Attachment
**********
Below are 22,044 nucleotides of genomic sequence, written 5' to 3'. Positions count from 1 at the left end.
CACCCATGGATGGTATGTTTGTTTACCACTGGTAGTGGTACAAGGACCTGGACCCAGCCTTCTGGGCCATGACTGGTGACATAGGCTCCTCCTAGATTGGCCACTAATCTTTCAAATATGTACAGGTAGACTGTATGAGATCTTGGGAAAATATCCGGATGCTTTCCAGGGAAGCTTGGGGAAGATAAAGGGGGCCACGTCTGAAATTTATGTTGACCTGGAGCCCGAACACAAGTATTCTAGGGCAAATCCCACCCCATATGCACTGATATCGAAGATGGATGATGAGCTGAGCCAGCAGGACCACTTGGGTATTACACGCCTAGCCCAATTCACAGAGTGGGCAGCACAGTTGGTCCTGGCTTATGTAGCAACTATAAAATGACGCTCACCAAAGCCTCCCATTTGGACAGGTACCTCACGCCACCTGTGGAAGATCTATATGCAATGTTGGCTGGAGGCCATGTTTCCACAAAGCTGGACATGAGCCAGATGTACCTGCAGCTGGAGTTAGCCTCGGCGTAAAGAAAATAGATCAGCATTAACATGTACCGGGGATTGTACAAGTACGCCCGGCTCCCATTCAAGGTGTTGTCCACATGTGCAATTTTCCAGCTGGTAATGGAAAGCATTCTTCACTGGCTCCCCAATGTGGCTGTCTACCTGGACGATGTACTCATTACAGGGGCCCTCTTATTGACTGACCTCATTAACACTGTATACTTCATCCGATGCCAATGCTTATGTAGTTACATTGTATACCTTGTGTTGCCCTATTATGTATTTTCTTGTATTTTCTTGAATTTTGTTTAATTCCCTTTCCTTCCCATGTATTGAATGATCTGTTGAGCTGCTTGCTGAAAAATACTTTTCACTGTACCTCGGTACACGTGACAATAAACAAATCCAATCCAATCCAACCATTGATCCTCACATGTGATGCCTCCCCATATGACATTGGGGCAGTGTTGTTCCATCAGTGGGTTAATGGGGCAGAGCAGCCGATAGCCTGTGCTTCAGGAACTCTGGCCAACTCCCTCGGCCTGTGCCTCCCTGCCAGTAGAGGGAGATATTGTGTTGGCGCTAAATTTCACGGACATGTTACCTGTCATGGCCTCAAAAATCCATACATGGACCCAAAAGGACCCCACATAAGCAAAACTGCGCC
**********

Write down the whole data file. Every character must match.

Below are 22,044 nucleotides of genomic sequence, written 5' to 3'. Positions count from 1 at the left end.
CACCCATGGATGGTATGTTTGTTTACCACTGGTAGTGGTACAAGGACCTGGACCCAGCCTTCTGGGCCATGACTGGTGACATAGGCTCCTCCTAGATTGGCCACTAATCTTTCAAATATGTACAGGTAGACTGTATGAGATCTTGGGAAAATATCCGGATGCTTTCCAGGGAAGCTTGGGGAAGATAAAGGGGGCCACGTCTGAAATTTATGTTGACCTGGAGCCCGAACACAAGTATTCTAGGGCAAATCCCACCCCATATGCACTGATATCGAAGATGGATGATGAGCTGAGCCAGCAGGACCACTTGGGTATTACACGCCTAGCCCAATTCACAGAGTGGGCAGCACAGTTGGTCCTGGCTTATGTAGCAACTATAAAATGACGCTCACCAAAGCCTCCCATTTGGACAGGTACCTCACGCCACCTGTGGAAGATCTATATGCAATGTTGGCTGGAGGCCATGTTTCCACAAAGCTGGACATGAGCCAGATGTACCTGCAGCTGGAGTTAGCCTCGGCGTAAAGAAAATAGATCAGCATTAACATGTACCGGGGATTGTACAAGTACGCCCGGCTCCCATTCAAGGTGTTGTCCACATGTGCAATTTTCCAGCTGGTAATGGAAAGCATTCTTCACTGGCTCCCCAATGTGGCTGTCTACCTGGACGATGTACTCATTACAGGGGCCCTCTTATTGACTGACCTCATTAACACTGTATACTTCATCCGATGCCAATGCTTATGTAGTTACATTGTATACCTTGTGTTGCCCTATTATGTATTTTCTTGTATTTTCTTGAATTTTGTTTAATTCCCTTTCCTTCCCATGTATTGAATGATCTGTTGAGCTGCTTGCTGAAAAATACTTTTCACTGTACCTCGGTACACGTGACAATAAACAAATCCAATCCAATCCAACCATTGATCCTCACATGTGATGCCTCCCCATATGACATTGGGGCAGTGTTGTTCCATCAGTGGGTTAATGGGGCAGAGCAGCCGATAGCCTGTGCTTCAGGAACTCTGGCCAACTCCCTCGGCCTGTGCCTCCCTGCCAGTAGAGGGAGATATTGTGTTGGCGCTAAATTTCACGGACATGTTACCTGTCATGGCCTCAAAAATCCATACATGGACCCAAAAGGACCCCACATAAGCAAAACTGCGCC